I just got back from a month-long trip that involved approximately twenty-four hours of airplane travel.
More about that later.
But here’s a quick story for now:
We were on a (relatively short) two-hour early-morning leg of our trip and I was passing out snacks to my kids. I listed the possibilities that were in my bag aloud, including Fritos, Cheez-its, mini cookies, and plain potato chips.
Apparently a nearby passenger was listening, and she started getting hungry. After about fifteen minutes, this lady turned towards me and said, “Excuse me, but I heard you have Cheez-its. Can I buy some off you for a dollar?”
I told her I didn’t mind sharing my squared-off imitation-cheese snack crackers, and declined the dollar. She ate them slowly and told me, “Ma’am, those Cheez-its sure blessed my soul.” I was pleased that she had enjoyed them so much.
When I related this story to my husband (much) later, his response was unexpected.
He said, “I’ll bet you could have gotten two or three dollars off that lady.”
About once a week I bring an after-school snack to a group of kids that live at the homeless shelter. I try to get them something that’s good, but at least slightly healthy.
I mean, I’d like them to enjoy the snack (and think that I’m cool), but I want to make sure they get some nutrition too. Plus, I’m trying to earn that shiny badge, pictured above.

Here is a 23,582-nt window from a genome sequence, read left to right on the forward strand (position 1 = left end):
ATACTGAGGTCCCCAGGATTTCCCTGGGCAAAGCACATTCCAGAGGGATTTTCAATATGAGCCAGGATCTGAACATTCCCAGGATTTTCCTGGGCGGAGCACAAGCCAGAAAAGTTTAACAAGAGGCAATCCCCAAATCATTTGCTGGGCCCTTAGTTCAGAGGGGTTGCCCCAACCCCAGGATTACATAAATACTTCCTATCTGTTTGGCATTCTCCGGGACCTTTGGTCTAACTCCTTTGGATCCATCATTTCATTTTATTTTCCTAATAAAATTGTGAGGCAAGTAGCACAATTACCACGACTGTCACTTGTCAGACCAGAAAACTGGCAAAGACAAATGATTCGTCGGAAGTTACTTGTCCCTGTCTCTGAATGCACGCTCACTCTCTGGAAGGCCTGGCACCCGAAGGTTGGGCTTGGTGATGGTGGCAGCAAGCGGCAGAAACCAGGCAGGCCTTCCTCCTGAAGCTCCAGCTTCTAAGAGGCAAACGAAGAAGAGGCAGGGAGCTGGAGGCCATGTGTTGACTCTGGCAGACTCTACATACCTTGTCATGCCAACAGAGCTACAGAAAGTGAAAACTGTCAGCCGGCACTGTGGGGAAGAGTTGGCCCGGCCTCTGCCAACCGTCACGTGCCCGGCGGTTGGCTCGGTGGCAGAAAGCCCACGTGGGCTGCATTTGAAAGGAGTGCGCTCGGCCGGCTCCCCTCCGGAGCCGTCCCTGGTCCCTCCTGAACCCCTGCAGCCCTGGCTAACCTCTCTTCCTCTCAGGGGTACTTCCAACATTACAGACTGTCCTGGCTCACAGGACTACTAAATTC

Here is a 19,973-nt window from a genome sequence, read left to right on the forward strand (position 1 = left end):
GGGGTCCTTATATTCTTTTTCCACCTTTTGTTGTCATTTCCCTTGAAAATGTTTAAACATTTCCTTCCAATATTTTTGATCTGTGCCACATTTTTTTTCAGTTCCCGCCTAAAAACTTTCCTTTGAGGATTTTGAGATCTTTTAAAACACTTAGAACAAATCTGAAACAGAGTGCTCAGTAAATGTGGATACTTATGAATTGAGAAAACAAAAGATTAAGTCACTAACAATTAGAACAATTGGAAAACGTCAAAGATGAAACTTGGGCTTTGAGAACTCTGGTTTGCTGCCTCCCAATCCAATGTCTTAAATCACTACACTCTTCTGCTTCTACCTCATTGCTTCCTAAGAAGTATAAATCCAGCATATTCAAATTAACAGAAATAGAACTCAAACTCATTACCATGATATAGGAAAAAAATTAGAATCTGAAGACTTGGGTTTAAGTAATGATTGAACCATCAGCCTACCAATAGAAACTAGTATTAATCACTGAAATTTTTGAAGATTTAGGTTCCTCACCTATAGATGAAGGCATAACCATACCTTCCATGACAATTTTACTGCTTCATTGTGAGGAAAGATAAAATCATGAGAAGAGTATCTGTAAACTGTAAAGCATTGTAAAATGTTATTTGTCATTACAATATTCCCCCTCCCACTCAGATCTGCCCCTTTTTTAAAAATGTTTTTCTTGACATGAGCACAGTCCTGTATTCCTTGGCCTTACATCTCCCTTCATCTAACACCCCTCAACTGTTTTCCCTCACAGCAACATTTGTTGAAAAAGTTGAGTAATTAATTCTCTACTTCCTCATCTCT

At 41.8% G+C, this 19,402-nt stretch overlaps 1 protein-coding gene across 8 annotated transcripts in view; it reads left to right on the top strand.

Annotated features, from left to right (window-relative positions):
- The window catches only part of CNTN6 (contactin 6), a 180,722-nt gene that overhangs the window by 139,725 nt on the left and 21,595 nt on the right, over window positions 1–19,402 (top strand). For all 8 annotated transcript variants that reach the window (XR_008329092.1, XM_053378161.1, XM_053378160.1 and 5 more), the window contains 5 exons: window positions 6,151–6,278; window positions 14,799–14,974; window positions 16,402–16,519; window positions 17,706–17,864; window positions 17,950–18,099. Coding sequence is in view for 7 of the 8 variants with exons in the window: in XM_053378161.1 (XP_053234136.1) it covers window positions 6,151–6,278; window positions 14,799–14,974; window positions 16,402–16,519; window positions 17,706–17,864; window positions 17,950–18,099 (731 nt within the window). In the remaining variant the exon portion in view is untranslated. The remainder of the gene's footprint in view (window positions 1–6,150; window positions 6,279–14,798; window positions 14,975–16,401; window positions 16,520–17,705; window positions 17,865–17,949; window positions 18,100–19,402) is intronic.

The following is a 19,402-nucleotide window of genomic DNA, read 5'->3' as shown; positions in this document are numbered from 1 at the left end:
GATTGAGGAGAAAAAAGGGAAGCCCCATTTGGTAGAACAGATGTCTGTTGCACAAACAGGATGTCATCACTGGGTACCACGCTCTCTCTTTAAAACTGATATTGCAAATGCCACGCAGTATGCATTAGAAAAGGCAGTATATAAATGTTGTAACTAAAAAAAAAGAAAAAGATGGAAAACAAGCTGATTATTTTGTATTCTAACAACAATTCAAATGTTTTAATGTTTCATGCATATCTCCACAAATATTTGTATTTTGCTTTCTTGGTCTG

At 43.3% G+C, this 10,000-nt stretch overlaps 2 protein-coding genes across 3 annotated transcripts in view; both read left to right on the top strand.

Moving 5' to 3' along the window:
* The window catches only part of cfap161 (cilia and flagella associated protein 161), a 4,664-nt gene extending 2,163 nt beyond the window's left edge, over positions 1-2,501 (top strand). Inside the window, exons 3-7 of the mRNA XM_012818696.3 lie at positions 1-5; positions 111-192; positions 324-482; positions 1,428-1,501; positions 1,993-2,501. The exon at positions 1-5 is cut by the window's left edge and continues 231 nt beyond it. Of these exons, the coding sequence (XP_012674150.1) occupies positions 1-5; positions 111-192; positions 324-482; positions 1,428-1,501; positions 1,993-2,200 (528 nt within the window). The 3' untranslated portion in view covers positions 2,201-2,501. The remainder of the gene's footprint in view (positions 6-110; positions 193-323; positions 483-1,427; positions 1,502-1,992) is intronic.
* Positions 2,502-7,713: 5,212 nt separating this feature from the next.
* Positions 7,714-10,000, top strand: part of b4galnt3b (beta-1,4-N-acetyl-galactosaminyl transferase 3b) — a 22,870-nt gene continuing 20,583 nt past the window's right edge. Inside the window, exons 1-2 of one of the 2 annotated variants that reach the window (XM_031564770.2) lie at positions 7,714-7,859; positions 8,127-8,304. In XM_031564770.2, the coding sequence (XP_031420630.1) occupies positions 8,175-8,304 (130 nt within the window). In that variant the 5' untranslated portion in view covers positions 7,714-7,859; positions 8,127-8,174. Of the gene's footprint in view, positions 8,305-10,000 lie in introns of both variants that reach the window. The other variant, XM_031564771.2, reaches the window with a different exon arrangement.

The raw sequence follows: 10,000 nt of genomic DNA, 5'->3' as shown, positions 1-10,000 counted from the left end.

Last week I brought Pringles and yogurt-covered raisins. I figured I’d get cool points for the chips, and healthy points for the raisins, which were still slightly cool because of the candy-like coating.
I also brought Capri-Suns, but to try to make the pouch drinks a little healthier, I decided to get the “Super V” ones, that have a vegetable/fruit juice blend. I’d never tried that kind before (they cost quite a bit more than regular Capri-Suns) but they sounded cool AND healthy.
“Full Serving Of Fruits AND Vegetables!” the package declared cheerily. “Good Source of FIBER!!”
This snack was, unfortunately, less than popular with the kids.
The Pringles were greeted with enthusiasm, but the rest of my choices … not so much.
“Raisins?!” they said in disgust, as I passed out the cheery red Sun-Maid packages.
“Raisins covered in yogurt!” I amended happily. They raised their collective eyebrows at me skeptically.
One kid industriously began sucking the white coating off her raisins and making an icky-looking pile of the remains. I wrinkled my nose and gave her a napkin.
There were two kids, or maybe three, who actually liked raisins. They collected their neighbors’ rejected red boxes and stuffed them into their backpacks for later.
The yogurt-covered raisins were not a successful snack choice, obviously.
But the Capri-Suns were accepted with alacrity. The familiar sight of the silver pouch pleased them.
Until they tasted the drinks.
“Um, Miss?” said a kid, tugging my sleeve. “There’s something wrong with my Capri-Sun.”
“Mine too,” said another kid. “I think there’s something weird in it.” Several others sipped, grimaced, and put their drink pouches aside.
I sighed. “Yeah,” I admitted. “There’s healthy in it.”